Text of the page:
Is the pope Catholic? The whole world broke out the champagne the weekend before Thanksgiving when the news came that Pope Benedict XVI had approved the use of condoms in certain circumstances to prevent the transmission of HIV. In Light of the World, a new collection of interviews with the German journalist Peter Seewald, the pope says:
There may be a basis in the case of some individuals, as perhaps when a male prostitute uses a condom, where this can be a first step in the direction of a moralization, a first assumption of responsibility, on the way toward recovering an awareness that not everything is allowed and that one cannot do whatever one wants. But it is not really the way to deal with the evil of HIV infection. That can really lie only in a humanization of sexuality.
That’s quite a turnaround from last year, when the pope, on a visit to Africa, claimed that condoms were ineffective and indeed only fueled the epidemic. Liberal Catholics are understandably jubilant—"the takeaway is that the pope admits that condoms prevent AIDS," Catholics for Choice head Jon O’Brien told me by phone. "Catholic health organizations, which receive millions and millions of dollars to fight AIDS, can now say it’s OK to use condoms. That’s incredibly significant." Or maybe not. On November 22 papal spokesman Father Federico Lombardi denied that the pope had said anything that "reforms or changes" church teaching.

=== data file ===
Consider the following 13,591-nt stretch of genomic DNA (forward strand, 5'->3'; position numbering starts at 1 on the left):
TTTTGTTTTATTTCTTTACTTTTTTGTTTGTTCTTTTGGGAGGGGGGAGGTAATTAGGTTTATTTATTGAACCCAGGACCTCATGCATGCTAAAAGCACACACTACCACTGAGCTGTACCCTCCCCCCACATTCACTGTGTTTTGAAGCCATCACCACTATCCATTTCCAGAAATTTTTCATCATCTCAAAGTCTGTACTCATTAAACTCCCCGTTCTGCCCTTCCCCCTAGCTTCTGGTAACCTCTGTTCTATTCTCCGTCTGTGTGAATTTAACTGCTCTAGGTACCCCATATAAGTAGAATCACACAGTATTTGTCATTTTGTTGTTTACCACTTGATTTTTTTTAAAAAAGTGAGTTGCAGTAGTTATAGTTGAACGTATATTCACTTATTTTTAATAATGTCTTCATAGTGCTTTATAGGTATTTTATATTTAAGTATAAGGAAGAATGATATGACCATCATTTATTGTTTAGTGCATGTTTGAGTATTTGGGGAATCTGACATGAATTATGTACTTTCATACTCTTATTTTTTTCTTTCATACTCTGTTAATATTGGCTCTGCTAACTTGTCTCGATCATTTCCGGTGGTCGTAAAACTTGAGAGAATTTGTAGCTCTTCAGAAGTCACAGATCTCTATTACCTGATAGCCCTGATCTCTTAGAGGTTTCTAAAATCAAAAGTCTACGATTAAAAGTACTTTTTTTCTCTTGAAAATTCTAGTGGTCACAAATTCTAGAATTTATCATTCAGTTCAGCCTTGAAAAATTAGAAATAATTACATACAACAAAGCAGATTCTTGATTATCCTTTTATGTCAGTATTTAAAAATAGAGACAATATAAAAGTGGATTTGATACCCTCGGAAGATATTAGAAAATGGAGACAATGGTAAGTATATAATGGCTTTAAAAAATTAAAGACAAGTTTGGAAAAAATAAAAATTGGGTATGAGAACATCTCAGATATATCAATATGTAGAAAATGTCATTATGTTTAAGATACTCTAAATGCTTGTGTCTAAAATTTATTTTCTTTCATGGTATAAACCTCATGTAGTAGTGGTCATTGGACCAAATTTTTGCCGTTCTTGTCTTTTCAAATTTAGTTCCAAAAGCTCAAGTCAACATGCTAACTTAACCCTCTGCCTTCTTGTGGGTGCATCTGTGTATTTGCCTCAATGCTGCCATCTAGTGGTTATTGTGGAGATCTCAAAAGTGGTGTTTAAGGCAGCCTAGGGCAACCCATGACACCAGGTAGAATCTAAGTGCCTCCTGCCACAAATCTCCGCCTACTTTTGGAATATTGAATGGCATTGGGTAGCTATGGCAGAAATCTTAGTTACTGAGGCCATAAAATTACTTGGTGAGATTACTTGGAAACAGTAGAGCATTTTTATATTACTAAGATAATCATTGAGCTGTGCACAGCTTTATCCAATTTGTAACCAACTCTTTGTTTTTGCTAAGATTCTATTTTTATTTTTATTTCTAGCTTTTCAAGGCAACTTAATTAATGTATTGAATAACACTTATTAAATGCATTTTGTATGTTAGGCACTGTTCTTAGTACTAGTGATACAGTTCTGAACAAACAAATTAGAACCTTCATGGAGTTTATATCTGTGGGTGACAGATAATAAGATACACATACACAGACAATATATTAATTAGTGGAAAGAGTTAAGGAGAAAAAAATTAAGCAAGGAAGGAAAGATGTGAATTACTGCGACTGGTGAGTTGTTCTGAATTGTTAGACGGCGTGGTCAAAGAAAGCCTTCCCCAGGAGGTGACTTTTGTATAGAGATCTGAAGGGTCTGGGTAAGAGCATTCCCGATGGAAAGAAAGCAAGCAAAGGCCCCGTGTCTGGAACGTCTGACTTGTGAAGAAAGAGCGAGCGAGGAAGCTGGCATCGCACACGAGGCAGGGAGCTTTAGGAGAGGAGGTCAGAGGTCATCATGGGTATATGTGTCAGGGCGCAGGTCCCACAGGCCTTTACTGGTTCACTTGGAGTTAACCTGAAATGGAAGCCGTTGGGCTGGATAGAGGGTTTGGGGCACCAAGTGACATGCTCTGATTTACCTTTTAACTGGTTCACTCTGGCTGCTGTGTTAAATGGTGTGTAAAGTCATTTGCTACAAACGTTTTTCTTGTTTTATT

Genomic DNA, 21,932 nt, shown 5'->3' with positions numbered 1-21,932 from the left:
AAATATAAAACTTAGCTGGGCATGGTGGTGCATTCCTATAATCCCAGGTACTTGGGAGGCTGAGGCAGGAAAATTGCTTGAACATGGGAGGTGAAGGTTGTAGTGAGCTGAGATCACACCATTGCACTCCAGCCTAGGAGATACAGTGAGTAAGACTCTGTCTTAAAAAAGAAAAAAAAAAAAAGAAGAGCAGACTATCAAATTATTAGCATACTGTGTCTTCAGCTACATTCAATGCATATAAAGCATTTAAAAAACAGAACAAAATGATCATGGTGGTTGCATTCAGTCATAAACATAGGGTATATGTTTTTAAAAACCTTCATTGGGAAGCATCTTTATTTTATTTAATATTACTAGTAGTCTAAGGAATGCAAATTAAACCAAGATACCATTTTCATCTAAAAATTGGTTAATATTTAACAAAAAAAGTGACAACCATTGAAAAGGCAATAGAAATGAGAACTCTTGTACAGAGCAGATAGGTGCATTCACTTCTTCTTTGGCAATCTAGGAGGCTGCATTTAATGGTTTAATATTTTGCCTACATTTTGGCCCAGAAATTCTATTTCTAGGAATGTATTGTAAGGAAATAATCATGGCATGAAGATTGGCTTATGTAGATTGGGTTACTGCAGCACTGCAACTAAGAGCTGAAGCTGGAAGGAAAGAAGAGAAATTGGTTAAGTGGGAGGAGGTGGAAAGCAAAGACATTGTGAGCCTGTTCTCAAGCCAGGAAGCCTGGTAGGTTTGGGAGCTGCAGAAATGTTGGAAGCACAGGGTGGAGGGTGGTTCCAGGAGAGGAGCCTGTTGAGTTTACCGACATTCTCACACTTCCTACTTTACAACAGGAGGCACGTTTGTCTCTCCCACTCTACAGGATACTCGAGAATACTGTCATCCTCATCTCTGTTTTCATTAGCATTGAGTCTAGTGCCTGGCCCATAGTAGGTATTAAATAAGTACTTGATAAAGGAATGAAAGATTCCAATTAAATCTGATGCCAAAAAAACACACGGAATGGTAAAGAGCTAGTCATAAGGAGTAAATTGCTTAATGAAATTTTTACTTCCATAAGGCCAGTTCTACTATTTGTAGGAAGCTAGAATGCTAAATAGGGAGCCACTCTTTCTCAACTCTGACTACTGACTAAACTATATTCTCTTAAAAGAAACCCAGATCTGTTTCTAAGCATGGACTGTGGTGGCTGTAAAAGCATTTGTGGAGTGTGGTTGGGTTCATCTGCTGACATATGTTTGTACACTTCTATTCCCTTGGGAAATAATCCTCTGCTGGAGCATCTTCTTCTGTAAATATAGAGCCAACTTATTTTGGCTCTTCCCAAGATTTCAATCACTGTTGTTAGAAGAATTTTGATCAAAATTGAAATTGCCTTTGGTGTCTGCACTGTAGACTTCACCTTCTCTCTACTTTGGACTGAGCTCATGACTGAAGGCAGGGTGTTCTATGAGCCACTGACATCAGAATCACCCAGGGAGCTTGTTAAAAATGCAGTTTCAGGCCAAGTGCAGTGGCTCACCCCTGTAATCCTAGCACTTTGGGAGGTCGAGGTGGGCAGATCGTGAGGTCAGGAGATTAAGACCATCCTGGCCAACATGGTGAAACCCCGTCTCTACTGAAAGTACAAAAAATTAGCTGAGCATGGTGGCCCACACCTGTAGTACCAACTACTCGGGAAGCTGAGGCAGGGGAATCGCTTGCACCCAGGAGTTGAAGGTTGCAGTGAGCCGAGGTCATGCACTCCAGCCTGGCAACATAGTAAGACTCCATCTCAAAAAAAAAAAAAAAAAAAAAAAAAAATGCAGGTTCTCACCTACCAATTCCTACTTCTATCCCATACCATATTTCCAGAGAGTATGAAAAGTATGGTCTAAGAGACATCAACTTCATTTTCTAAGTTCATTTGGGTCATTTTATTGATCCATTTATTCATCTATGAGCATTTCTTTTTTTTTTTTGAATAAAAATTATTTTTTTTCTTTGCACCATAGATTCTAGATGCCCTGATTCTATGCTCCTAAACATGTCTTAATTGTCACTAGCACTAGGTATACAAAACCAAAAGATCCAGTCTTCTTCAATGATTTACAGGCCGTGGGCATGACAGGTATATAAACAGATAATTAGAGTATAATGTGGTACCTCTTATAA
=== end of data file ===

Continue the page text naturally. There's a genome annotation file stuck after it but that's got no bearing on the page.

If so, church teaching is even weirder than I thought: gay men, because they are already committing a sin, can protect themselves from a fatal disease, but an infected husband cannot use a condom to protect his HIV-negative wife. Because a priest is more likely to be gay than married? Don’t be so cynical. For the HIV-discordant married couple, sex is not a sin: contraception is a sin. To use a condom would make their sacred-married-love sex "banal" and "a sort of drug that people administer to themselves," as the pope says later, and that is worse than wearing a rubber to prevent the transmission of a fatal illness. As Sacred Heart Major Seminary professor Janet Smith put it in The Catholic World Report, "We must note that what is intrinsically wrong in a homosexual sexual act in which a condom is used is not the moral wrong of contraception but the homosexual act itself. In the case of homosexual sexual activity, a condom does not act as a contraceptive; it is not possible for homosexuals to contracept since their sexual activity has no procreative power that can be thwarted." There’s a logic here, but it’s the loopy follow-the-dots logic that led an Egyptian imam to declare that a woman can work in the same office as men who are not her relatives, as long as she breastfeeds them first.